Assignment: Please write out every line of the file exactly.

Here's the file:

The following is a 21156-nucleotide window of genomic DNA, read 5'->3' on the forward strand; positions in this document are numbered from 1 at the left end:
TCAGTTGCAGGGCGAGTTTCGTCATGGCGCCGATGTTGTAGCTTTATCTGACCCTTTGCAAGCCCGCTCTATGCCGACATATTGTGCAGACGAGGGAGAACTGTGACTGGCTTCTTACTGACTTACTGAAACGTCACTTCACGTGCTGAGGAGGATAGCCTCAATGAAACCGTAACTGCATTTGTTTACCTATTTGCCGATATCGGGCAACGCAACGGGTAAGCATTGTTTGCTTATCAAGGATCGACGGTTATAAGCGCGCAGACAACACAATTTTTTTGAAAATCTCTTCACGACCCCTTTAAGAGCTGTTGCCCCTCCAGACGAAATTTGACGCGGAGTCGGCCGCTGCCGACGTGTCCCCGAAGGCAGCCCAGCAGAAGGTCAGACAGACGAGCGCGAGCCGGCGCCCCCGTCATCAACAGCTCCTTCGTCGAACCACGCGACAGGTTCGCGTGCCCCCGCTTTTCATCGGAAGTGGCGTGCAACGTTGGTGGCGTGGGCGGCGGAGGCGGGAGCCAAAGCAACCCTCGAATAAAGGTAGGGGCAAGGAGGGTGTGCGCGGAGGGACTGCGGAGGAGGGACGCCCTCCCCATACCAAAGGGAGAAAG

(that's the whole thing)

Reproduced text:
The following is a 21156-nucleotide window of genomic DNA, read 5'->3' on the forward strand; positions in this document are numbered from 1 at the left end:
TCAGTTGCAGGGCGAGTTTCGTCATGGCGCCGATGTTGTAGCTTTATCTGACCCTTTGCAAGCCCGCTCTATGCCGACATATTGTGCAGACGAGGGAGAACTGTGACTGGCTTCTTACTGACTTACTGAAACGTCACTTCACGTGCTGAGGAGGATAGCCTCAATGAAACCGTAACTGCATTTGTTTACCTATTTGCCGATATCGGGCAACGCAACGGGTAAGCATTGTTTGCTTATCAAGGATCGACGGTTATAAGCGCGCAGACAACACAATTTTTTTGAAAATCTCTTCACGACCCCTTTAAGAGCTGTTGCCCCTCCAGACGAAATTTGACGCGGAGTCGGCCGCTGCCGACGTGTCCCCGAAGGCAGCCCAGCAGAAGGTCAGACAGACGAGCGCGAGCCGGCGCCCCCGTCATCAACAGCTCCTTCGTCGAACCACGCGACAGGTTCGCGTGCCCCCGCTTTTCATCGGAAGTGGCGTGCAACGTTGGTGGCGTGGGCGGCGGAGGCGGGAGCCAAAGCAACCCTCGAATAAAGGTAGGGGCAAGGAGGGTGTGCGCGGAGGGACTGCGGAGGAGGGACGCCCTCCCCATACCAAAGGGAGAAAG